Bulletins

INDUSTRY BULLETIN: Positive Supply/Demand fundamentals create opportunities for new tin production

June 2, 2014

In Avalon Rare Metals’ recent news release issued on May 27, we announced that we are planning to move ahead with a work program on our East Kemptville tin-indium project in Nova Scotia. We suspect many of our followers may not be aware of what is happening in the tin market that makes East Kemptville an interesting opportunity to pursue in parallel with the Nechalacho Heavy Rare Earth Elements Project. Accordingly, we provide the following brief commentary on recent developments in the tin and indium markets.

Demand for tin has been growing rapidly in recent years due to its increasing use in consumer electronics to make lead-free solders for circuit boards. This relatively new application now accounts for 55% of global tin demand, following the 2006 ban on the use of lead in solders due to health and safety issues created by lead toxicity. Now often referred to as the “Green Metal”, tin provides a low-toxicity, economical and reliable alternative to lead, with no loss of performance.

At the same time, tin supplies are increasingly constrained with declining production from traditional sources in Indonesia, South America and Malaysia. China is the largest tin producer but, as is the case with heavy rare earths, domestic production can no longer keep pace with rapidly growing domestic tin demand. Meanwhile, a recent ban imposed by the government of Indonesia on exports of unprocessed metals, including tin, has further exacerbated an already tight supply picture.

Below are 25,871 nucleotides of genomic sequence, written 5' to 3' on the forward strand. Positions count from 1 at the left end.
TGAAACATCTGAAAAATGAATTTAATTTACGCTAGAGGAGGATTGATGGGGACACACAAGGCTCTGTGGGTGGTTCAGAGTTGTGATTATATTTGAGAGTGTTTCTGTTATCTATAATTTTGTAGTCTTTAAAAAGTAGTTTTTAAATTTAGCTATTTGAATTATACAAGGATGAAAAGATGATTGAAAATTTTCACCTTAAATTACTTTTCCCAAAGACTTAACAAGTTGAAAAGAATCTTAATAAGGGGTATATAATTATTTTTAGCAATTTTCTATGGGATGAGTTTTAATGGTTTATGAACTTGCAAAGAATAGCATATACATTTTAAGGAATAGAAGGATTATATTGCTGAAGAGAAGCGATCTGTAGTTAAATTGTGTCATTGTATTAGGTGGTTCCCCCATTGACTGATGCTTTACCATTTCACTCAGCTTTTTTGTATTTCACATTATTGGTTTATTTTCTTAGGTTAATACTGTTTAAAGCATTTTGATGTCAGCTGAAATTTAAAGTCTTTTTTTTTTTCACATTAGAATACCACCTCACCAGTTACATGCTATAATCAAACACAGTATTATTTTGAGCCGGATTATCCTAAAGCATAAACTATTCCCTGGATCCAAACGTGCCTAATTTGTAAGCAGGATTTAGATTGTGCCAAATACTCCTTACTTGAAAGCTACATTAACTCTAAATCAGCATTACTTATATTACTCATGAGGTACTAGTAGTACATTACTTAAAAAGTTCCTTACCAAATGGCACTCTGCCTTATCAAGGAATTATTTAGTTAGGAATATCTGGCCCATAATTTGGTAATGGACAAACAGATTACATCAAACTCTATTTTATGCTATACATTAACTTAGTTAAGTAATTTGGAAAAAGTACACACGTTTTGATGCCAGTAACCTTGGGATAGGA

Predictably, the supply/demand imbalance is putting upward pressure on tin prices, which have been recently quoted on the London Metal Exchange at US$23,500/tonne or approximately US$10.60/lb. this compares with US$4.50/lb as recently as January 2009 and roughly US$3.00/lb when tin production at East Kemptville ceased in 1992.

Indium, another rare metal with growing demand in electronics, also occurs at East Kemptville. Indium is used to produce Indium Tin Oxide (“ITO”) for flat-screen display panels. It is also alloyed with gallium in Copper-Indium-Gallium-Selenide (“CIGS”)-type solar power panels. Indium prices have also been rising in 2014 and are now quoted in the range of US$700-750/kg.

If you have any comments or questions on this Industry Bulletin, please do not hesitate to contact Avalon directly at ir@avalonraremetals.com.  Follow us on Twitter at http://twitter.com/avalonraremetal, join our FaceBook page at http://www.facebook.com/pages/Avalon-Rare-Metals-Inc/224623996080?ref=ts or subscribe to our YouTube video feeds at http://www.youtube.com/user/AvalonRareMetals. To read more about rare metals’ applications (including tin) in material sciences, visit www.raremetalsmatter.com.

ABOUT AVALON RARE METALS INC.

Avalon Rare Metals Inc. (TSX & NYSE MKT: AVL) is a mineral development company focused on rare metal deposits in Canada. Its 100%-owned Nechalacho Deposit, Thor Lake, NWT is exceptional in its large size and enrichment in the scarce 'heavy' rare earth elements, key to enabling advances in clean technology and other growing high-tech applications. With a positive feasibility study and environmental assessment completed, the Nechalacho Project remains the most advanced potential large new source of heavy rare earths in the world outside of China, currently the source of most of the world's supply. Avalon is adequately funded, has no debt and its work programs are progressing. Social responsibility and environmental stewardship are company cornerstones.